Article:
Finding Fido: The great lengths pet owners will go to

Lost dog sign Image copyright Thinkstock
Image caption Some pet owners will go to any length to protect their animals

One man has revealed how he didn't think twice about paying a detective £10,000 to track down his daughter's kitten killer. While some might consider his reaction extreme, he's certainly not alone in going to great lengths when it comes to pets.


Image copyright Facebook

When Jasper the Border Collie vanished in the Lake District, his owner Adam Nolan harnessed the power of social media to track down his beloved pet.

More than 6,000 joined the search after the #FindJasper campaign went viral on Facebook.

Mr Nolan vowed he would not stop searching until his four-legged friend was "home and in front of the fire".

And with a mountain rescue team, helicopter, police and members of the community searching high and low, Jasper was found four days later.

Image caption The campaign to find Jasper went viral on social media

A Just Giving page set up to raise money for the rescue team topped £63,000, which Mr Nolan donated to the Wasdale Mountain Rescue Team.

Helicopter hero

Image copyright Janice Bannister
Image caption Janice Bannister hired a helicopter to search the dunes at Newborough beach

The sad story of Sylvia the Japanese Shibu Inu touched dog lovers all over the UK.

Owner Janice Bannister received thousands of messages from people offering to help in the search, including one from singer, Duffy.

Mrs Bannister, from Telford in Shropshire, spent £750 hiring a helicopter to find Sylvia, but her hopes were dashed when the dog was found drowned a few miles from where she went missing on Anglesey.

She is now hoping to gain permission for a memorial bench at Newborough beach.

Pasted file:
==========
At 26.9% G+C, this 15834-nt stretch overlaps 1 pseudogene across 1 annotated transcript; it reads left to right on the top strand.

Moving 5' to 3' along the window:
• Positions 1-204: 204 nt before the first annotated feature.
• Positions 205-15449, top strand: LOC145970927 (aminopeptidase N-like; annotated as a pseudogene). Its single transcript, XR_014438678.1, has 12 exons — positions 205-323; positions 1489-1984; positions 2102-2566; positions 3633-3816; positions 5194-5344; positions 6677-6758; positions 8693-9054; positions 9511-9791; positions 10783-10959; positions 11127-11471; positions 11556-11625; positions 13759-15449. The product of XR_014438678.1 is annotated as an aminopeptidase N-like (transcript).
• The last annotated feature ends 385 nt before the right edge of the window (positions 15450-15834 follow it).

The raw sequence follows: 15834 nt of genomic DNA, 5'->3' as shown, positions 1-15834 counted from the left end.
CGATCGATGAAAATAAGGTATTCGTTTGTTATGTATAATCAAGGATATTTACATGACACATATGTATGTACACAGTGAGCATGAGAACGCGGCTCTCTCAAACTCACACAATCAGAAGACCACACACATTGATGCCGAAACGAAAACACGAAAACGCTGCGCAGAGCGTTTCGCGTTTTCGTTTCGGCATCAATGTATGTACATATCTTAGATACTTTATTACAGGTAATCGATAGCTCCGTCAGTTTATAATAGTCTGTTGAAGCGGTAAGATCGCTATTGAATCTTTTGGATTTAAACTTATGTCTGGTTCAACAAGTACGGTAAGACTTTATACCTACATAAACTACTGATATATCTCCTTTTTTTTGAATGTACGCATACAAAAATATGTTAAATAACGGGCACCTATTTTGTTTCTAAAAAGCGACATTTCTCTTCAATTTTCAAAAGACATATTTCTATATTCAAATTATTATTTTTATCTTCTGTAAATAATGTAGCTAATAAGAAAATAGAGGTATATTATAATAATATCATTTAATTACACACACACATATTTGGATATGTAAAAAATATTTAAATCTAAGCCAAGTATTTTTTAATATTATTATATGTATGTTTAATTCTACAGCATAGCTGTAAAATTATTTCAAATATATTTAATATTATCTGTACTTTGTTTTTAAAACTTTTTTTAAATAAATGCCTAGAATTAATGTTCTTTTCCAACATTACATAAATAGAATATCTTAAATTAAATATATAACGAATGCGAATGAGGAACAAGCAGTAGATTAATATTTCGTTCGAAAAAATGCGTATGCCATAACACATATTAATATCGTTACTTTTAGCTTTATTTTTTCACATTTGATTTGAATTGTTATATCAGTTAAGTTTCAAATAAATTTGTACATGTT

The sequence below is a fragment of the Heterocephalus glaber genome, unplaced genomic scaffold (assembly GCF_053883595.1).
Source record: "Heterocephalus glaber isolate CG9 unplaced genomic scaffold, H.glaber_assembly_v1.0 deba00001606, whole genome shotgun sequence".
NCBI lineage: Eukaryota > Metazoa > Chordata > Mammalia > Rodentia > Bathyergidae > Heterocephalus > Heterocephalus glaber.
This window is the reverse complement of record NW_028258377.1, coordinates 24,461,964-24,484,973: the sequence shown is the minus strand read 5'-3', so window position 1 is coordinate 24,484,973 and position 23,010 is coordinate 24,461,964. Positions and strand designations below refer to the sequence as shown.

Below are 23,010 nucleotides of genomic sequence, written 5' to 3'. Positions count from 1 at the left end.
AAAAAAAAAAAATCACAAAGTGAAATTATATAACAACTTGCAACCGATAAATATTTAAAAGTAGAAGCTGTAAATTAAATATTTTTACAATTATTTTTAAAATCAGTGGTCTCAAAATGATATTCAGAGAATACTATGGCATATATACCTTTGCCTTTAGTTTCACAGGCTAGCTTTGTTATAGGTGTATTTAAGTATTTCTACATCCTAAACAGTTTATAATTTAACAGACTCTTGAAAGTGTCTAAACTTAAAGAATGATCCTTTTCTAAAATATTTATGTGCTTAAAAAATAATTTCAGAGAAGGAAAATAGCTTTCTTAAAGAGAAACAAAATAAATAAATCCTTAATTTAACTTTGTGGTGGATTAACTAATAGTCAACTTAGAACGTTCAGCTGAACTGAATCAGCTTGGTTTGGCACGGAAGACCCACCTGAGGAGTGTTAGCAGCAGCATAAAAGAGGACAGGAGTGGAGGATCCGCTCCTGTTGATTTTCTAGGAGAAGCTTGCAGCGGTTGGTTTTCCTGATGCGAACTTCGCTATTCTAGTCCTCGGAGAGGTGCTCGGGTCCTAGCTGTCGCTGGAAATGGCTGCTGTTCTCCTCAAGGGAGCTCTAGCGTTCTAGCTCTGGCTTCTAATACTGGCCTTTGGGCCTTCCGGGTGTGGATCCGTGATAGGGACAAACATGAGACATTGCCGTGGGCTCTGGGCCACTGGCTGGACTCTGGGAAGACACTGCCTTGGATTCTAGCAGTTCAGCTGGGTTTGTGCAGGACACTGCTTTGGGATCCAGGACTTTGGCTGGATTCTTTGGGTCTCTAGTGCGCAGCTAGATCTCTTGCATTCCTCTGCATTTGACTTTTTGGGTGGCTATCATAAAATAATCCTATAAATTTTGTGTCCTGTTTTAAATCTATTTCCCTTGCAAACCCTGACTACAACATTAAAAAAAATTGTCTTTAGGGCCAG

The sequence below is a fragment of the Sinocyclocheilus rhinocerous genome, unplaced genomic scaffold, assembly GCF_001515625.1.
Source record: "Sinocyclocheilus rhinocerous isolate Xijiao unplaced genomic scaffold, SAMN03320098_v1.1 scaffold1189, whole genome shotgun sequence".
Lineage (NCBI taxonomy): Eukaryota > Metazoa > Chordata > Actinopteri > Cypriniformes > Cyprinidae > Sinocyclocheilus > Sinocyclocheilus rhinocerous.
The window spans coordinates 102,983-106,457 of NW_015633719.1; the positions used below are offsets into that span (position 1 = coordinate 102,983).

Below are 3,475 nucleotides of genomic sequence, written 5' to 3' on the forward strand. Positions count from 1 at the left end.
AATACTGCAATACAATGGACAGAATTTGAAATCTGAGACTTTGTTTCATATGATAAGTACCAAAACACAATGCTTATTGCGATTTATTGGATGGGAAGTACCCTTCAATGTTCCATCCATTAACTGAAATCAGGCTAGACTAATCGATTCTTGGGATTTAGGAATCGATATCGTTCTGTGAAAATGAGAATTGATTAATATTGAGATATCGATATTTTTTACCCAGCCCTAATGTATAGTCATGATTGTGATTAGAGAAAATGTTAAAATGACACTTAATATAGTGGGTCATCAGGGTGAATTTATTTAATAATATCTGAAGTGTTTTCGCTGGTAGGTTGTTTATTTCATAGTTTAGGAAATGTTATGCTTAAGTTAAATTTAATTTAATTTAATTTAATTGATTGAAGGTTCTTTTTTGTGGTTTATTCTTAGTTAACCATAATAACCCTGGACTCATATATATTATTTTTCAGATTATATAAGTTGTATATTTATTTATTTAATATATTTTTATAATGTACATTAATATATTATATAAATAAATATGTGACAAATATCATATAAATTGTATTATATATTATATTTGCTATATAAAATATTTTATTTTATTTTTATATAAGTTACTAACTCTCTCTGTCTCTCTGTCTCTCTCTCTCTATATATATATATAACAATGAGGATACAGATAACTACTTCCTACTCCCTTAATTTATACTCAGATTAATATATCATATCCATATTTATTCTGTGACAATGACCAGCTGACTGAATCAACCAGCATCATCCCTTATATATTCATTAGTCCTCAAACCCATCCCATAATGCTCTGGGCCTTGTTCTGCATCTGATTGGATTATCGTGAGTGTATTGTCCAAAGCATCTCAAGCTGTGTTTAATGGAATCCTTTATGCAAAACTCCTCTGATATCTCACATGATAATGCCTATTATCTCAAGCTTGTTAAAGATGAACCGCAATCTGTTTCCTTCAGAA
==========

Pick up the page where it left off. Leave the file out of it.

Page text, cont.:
"I really want to put something back into the local community because they have been so good and without the coastguards I wouldn't have had any closure," she said.

Harvey's Law

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Image caption The campaign was started by a friend of Jude Devine, whose pet poodle Harvey was killed on a motorway

Judy Devine was determined to take the law into her own hands when she received news her pet poodle had died - four months after his body was found.

Despite being discovered 20 minutes after he vanished, Mrs Devine suffered a "devastating" wait for news about Harvey's fate.

Her experience inspired a friend to launch an e-petition demanding the Highways Agency identify pets killed on roads.

"Harvey's Law" received 122,000 signatures and sparked a parliamentary debate on Monday, which saw transport minister John Hayes announce new measures the agency must take in contacting owners about the death of domestic animals in road accidents.

Financial strain

Image copyright Faye Bethell
Image caption The goldfish was kept wet throughout the operation and its heart rate monitored with a tiny probe

One man loved his constipated pet goldfish so much that he paid £300 for an operation to relieve it of its pain and suffering.

The fish was knocked out with anesthetising water and his blockages removed by a vet in North Walsham in Norfolk.

The operation, which took almost an hour, was performed by a surgeon and two nurses.

"At the end of the day they're all pets and everybody does have a commitment to their pet," the practice said.

Sweetening the deal

Image copyright Associated Press
Image caption The cat's owners offered a lifetime's supply of chocolate as a reward for returning their missing cat

A couple who spent £6,000 adopting a cat they fell in love with while on holiday in Egypt were left heartbroken when it disappeared.

The pair offered a lifetime's supply of chocolate from their confectionery firm in Oxfordshire as a reward for Omar's return.

It's not known whether the cat, which disappeared from his home near Witney in 2012, has ever been found.